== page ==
Francis Cornu

Francis Cornu
Born4 October 1794
Château de Montgazon, Saint-Franchy (Nièvre)
Died7 March 1848(1848-03-07) (aged 53)

Francis Cornu (4 October 1794 – 7 March 1848) was a French playwright.


After he made excellent studies in Paris, he lost his father and at the young age of 17, had to work for a living. He entered as an employee at the prefecture of Nièvre. In 1815, suspected of supporting the Bourbons, he was removed from office. He then entered into business house then into a bank where he became chief clerk.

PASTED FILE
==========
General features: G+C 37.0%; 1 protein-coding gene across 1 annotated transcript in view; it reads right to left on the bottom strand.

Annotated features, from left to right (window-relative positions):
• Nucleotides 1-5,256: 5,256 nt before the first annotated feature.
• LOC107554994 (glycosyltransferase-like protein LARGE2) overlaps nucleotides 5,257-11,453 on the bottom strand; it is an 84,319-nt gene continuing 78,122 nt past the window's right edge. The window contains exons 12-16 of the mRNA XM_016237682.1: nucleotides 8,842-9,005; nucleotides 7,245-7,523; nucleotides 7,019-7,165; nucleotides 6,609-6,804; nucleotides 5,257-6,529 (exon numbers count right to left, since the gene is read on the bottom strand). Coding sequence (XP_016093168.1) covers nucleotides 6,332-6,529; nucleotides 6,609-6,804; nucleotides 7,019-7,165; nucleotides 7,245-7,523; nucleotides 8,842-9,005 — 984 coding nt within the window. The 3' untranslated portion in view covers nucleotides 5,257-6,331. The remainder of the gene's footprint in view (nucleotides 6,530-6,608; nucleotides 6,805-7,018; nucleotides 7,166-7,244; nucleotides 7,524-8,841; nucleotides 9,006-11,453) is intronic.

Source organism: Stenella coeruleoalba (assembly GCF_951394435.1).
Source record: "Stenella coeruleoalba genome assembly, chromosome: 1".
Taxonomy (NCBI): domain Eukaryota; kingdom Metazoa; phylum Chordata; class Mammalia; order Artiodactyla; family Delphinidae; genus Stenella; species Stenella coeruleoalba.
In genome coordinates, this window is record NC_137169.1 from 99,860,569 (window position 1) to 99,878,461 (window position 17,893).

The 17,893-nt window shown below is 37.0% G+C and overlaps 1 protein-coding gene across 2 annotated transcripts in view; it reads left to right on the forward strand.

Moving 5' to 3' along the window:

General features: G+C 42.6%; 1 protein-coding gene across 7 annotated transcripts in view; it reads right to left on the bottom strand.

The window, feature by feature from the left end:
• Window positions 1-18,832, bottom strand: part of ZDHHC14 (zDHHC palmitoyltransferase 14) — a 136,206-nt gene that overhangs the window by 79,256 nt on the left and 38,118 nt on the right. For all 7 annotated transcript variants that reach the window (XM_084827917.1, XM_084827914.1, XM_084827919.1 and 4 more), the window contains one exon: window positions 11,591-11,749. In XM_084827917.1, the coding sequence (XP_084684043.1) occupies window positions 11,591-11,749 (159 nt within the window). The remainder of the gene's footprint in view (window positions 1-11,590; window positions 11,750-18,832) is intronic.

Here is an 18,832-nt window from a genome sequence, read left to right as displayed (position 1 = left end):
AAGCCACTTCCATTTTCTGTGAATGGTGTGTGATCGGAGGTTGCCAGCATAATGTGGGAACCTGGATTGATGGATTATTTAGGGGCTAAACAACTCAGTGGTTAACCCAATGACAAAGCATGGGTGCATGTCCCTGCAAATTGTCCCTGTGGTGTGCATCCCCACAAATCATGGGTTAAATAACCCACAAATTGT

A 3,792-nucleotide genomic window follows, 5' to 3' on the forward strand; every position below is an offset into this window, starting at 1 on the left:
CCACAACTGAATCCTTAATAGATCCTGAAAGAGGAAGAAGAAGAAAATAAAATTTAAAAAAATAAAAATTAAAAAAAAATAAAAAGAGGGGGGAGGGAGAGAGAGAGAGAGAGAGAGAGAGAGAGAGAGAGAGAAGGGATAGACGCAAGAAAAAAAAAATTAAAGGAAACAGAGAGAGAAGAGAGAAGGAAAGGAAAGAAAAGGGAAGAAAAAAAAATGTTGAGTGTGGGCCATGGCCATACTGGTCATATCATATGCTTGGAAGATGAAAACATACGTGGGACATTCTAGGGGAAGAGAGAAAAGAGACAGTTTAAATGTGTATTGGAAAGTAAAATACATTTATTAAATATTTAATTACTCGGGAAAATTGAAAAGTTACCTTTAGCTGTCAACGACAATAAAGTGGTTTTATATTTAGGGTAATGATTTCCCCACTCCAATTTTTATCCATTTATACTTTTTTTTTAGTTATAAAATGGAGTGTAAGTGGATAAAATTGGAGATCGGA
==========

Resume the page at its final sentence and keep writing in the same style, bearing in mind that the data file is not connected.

Having already composed verses in Latin, he made his debut in 1816 in Lyon in the vaudeville genre. In 1819, he moved to Paris and worked again first as a bank clerk (1819-1825). His first plays did not get any success. Le forçat libéré in 1829, performed at the Ambigu-Comique was even booed. Finally, it is Isaure which was met with success that made him known.

His plays, including many in collaboration with Auguste Anicet-Bourgeois, will then be regularly performed on the most important Parisian stages of the 19th century: Théâtre du Gymnase dramatique, Théâtre de l'Ambigu-Comique, Théâtre des Variétés etc.

In 1841, he became managing director of the Theatre at Antwerpen.